Writing presents an interesting challenge.
As writers, we take amorphous, organic thoughts and sift them through a fairly rigid system of language rules in order to get them on paper.
Through this process we want to retain the creative, yet make it cohesive and grammatical enough so that others can understand.
When I start to feel a little overwhelmed by the process, sometimes it helps me to focus on some fundamentals. Over these years, the following are some of the tips I have found most helpful:
- Organize! Even for a short piece, know what your big idea is (in school we called it the thesis statement) and organize to support it.
- Use active voice. Remember all those forms of “to be” from English class? Well, basically try to avoid those. Instead of saying, “Susan was fired by her vice president, Tim Statler” say “Vice President Tim Statler fired Susan.” See, doesn’t that sound better?
- Read aloud what you’ve written. This is the best way to hear the rhythm of the words and to determine whether the words are clear.
- Advance the story. Basically, don’t get too far into the weeds. We all like a little description, but don’t get so caught up in it that you can’t figure out where the action is. If you’ve ever read James Fenimore Cooper, you can relate.
- Fact check – everything. If you aren’t 100 percent sure of what you’re putting on paper, leave it out. Writers should be truth tellers, so make sure what you’re sharing is correct. If you have a phone number listed in an article, make sure to call it yourself to ensure it works.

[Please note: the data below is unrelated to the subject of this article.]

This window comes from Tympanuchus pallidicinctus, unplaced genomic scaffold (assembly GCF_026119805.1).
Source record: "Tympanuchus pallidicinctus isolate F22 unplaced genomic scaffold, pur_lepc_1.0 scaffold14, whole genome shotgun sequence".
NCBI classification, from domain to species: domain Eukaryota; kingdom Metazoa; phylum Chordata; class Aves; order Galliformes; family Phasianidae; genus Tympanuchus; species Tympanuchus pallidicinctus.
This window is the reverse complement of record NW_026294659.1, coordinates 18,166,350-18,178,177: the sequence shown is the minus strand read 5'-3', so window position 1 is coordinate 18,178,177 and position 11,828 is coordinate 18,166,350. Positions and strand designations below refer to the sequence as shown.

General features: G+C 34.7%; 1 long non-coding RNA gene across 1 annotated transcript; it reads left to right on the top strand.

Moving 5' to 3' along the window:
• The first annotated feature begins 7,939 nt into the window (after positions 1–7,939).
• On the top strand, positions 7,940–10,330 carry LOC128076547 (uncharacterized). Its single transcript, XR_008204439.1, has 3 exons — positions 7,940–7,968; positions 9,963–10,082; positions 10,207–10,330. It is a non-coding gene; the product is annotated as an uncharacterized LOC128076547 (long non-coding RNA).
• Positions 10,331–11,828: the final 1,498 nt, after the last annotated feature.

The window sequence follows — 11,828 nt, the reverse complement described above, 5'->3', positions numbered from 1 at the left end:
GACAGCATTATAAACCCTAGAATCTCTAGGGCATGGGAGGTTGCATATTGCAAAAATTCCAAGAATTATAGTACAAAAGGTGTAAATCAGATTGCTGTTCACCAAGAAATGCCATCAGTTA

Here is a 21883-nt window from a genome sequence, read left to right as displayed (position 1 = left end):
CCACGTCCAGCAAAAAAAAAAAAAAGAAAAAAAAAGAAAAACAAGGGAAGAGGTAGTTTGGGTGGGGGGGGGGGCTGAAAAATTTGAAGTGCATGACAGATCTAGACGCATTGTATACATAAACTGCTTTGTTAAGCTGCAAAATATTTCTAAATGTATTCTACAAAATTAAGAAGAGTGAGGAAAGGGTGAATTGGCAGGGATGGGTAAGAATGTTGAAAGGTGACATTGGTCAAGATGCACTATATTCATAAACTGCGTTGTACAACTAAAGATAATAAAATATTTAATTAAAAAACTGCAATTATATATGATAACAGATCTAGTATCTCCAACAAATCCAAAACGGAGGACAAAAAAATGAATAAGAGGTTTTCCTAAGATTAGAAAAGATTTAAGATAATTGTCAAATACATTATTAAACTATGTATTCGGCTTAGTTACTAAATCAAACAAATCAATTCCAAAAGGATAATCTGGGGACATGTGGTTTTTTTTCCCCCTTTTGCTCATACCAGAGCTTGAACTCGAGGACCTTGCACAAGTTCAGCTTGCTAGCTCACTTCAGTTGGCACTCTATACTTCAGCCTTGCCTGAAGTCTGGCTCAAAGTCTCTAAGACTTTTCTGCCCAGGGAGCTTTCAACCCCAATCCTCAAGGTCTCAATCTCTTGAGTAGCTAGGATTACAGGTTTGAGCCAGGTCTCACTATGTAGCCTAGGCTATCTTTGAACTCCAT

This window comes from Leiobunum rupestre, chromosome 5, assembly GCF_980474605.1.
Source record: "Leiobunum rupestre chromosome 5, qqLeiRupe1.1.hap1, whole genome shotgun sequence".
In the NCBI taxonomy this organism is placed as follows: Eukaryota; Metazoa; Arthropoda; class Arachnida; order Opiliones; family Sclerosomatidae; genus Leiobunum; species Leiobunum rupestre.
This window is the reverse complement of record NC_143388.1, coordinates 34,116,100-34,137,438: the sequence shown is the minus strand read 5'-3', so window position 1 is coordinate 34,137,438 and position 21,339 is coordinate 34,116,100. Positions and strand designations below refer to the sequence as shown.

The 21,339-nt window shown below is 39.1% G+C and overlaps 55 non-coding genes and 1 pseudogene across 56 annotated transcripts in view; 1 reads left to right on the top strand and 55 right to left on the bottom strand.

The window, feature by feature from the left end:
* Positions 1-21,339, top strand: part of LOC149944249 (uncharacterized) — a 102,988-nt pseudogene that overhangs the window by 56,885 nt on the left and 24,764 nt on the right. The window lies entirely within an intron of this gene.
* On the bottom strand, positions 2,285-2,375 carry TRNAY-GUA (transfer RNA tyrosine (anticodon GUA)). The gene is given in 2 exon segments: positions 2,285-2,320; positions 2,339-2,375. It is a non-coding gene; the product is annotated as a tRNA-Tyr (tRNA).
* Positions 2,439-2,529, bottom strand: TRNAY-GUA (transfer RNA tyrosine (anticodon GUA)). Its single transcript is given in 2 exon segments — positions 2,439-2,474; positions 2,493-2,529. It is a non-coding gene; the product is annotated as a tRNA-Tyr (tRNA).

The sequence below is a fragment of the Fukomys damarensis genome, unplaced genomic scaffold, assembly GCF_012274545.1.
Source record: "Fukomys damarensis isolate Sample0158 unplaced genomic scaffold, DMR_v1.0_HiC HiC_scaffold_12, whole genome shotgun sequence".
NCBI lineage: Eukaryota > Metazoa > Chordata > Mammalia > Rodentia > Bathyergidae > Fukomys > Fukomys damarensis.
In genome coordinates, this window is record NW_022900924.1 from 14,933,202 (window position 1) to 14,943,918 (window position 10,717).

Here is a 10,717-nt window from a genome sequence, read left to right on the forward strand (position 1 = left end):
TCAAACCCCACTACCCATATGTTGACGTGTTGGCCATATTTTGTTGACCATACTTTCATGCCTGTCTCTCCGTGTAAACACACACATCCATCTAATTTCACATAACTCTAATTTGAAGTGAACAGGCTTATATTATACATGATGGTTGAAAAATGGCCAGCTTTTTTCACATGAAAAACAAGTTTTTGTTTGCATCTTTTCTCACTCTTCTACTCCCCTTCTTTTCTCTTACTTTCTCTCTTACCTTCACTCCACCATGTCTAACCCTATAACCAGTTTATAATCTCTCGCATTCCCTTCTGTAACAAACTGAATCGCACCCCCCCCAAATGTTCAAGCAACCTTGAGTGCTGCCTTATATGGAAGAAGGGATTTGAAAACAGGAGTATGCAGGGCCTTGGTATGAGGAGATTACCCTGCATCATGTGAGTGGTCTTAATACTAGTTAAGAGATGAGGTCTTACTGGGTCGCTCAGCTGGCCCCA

- Be clear. In general, the more complicated the topic, the shorter your sentences should be. Avoid jargon and clichés.
- Show, don’t tell. As Anton Chekhov once said, “Don't tell me the moon is shining; show me the glint of light on broken glass.”
- Include context in your writing. This requires research, but you should always be able to tell your reader why you’re writing about a particular subject and why it’s important.
- Start your story well … if you want the reader to keep going. In the newspaper world we used to call it the lede. It’s the beginning, and you want to use it to grab the reader!
- Be succinct. Don’t just keep writing because you can. The best writers can say more with a few words than the worst writers can with all the words in the world.
- Read! Read great authors. Read books about writing.
- Write! Write! Write some more! Every time you write, you gain experience and knowledge. Keeping a journal can also be a helpful exercise.
–Donna Dunn, a former newspaper writer and editor, has a gift for making words, sentences and paragraphs sing.